Apple is once again saying no to the U.S. government. On Friday, in a legal filing the giant in tech company argued it should not have to aid officials from law enforcement who are seeking to extract data out of a trafficker of methamphetamine’s iPhone because not all means have been used to possibly bypass the security code.
Lawyers for the company also contend that the Justice Department misinterpreted the act of 1789 known as the All Writs Act that it used to ask a federal court in Brooklyn to compel the assistance Apple.
Apple lawyers filed a brief response to the appeal by the government of a ruling in March in which a Magistrate Judge from Brooklyn rejected the application of the federal prosecutor.
The filing was the latest new development in a closely watched and escalating personal privacy push against law enforcement’s legal struggle pitting federal investigators versus tech companies and providers of Internet.
The drug case in New York could set a big legal precedent for many other cases that officials in law enforcement are pursuing against Apple along with other companies in the tech industry.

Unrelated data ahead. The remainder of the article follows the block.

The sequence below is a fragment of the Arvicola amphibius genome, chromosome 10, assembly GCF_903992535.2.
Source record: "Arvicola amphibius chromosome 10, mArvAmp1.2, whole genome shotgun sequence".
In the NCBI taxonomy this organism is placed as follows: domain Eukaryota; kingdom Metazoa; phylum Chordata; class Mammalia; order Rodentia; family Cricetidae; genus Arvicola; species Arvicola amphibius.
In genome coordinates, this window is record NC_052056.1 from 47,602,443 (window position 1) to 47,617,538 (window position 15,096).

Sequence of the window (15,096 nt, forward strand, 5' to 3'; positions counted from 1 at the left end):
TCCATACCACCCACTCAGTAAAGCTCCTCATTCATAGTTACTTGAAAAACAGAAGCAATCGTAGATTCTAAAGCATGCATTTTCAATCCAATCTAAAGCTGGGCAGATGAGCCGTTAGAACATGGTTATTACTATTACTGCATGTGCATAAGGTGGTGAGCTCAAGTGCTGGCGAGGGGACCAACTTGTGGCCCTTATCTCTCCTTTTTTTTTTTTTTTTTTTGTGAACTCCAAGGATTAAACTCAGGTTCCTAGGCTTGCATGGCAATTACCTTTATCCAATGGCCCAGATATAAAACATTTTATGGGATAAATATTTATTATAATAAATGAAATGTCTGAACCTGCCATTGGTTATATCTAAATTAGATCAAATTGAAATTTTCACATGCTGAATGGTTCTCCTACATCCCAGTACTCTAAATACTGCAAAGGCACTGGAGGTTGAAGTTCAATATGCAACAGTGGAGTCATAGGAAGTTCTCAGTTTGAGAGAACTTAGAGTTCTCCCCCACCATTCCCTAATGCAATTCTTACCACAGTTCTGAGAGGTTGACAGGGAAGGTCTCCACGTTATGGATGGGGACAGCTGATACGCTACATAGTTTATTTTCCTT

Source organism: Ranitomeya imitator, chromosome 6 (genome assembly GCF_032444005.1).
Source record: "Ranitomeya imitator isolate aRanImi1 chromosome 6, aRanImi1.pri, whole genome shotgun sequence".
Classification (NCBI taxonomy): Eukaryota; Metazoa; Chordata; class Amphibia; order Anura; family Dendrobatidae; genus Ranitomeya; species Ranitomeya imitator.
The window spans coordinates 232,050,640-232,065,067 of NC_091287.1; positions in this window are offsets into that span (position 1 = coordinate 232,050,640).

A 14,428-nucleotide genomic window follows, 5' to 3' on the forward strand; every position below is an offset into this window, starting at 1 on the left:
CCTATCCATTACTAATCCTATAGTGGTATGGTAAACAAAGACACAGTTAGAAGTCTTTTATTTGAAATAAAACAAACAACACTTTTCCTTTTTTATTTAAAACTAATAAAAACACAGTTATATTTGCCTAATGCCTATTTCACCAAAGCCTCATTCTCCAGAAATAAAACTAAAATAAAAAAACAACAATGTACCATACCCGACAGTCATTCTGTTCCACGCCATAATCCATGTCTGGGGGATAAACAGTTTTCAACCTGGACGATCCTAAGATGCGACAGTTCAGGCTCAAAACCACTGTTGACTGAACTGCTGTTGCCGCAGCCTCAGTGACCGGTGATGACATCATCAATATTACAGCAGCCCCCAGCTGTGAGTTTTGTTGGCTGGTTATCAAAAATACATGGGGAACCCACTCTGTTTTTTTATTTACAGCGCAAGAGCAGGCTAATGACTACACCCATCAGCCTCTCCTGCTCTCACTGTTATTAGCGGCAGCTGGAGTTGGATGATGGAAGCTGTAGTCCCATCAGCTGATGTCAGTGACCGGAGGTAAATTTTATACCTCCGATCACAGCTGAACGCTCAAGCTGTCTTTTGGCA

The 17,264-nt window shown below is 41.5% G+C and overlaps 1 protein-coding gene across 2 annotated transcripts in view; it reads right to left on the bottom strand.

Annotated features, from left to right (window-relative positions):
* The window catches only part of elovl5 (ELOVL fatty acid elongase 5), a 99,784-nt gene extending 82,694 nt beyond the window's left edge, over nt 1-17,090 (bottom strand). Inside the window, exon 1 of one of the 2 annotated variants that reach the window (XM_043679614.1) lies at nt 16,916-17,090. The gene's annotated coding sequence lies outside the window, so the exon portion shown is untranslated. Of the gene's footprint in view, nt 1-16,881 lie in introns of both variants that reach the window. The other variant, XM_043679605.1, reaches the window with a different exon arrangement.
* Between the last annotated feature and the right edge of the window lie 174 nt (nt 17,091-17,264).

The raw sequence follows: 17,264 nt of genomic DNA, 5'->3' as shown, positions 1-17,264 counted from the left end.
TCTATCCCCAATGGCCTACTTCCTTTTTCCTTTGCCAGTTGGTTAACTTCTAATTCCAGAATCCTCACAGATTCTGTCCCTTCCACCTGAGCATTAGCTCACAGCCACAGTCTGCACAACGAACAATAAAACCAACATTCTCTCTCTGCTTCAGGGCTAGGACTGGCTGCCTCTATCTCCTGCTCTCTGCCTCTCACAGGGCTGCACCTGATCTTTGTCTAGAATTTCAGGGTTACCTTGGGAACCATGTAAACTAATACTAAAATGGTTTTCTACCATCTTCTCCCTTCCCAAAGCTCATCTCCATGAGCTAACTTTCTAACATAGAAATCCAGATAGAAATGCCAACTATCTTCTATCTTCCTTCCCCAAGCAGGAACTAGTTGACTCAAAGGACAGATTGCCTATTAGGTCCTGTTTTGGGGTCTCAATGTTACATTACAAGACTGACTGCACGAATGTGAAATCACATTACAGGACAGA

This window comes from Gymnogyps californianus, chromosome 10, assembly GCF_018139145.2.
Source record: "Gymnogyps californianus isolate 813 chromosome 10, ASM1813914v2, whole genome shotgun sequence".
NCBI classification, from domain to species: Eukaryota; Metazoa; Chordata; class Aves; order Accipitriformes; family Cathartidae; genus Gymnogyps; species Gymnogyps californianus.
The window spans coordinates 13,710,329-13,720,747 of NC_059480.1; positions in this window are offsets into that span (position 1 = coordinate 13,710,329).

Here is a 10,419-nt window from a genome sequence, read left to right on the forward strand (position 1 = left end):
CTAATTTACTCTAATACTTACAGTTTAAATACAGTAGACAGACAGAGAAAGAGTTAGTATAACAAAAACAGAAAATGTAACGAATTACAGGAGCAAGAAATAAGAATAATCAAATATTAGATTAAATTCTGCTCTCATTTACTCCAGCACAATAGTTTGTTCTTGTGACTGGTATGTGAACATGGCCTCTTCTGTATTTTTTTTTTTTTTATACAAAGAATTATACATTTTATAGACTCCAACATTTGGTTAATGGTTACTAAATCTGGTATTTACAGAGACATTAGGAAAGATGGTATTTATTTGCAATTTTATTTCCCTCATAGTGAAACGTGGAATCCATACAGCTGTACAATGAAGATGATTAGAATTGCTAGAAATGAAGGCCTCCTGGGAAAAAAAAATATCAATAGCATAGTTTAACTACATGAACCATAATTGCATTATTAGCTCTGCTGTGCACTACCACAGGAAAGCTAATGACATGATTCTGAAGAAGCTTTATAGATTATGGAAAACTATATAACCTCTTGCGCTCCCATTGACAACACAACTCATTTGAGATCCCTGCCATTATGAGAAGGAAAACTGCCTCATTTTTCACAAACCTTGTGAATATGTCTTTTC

In a California case that was much higher profile, Apple fought prosecutors in a court case over an iPhone that had been used by Syed Farook one of the murders in the shootout.
Apple argued FBI investigators should not have the right to make Apple make passcode software to bypass the iPhone software.
The Justice Department withdrew that application last month after it said the FBI had found a way to bypass the protection from the password and was able to extract all contents from the iPhone with help from a third party who remained unnamed.
Responding to the latest Apple court filing, the Justice Department argued that today’s All Writs Act authorizes specifically courts to required a private firm to assist in carrying out warrants.
The case in federal court in New York focuses on Jun Feng a defendant from Queens, New York.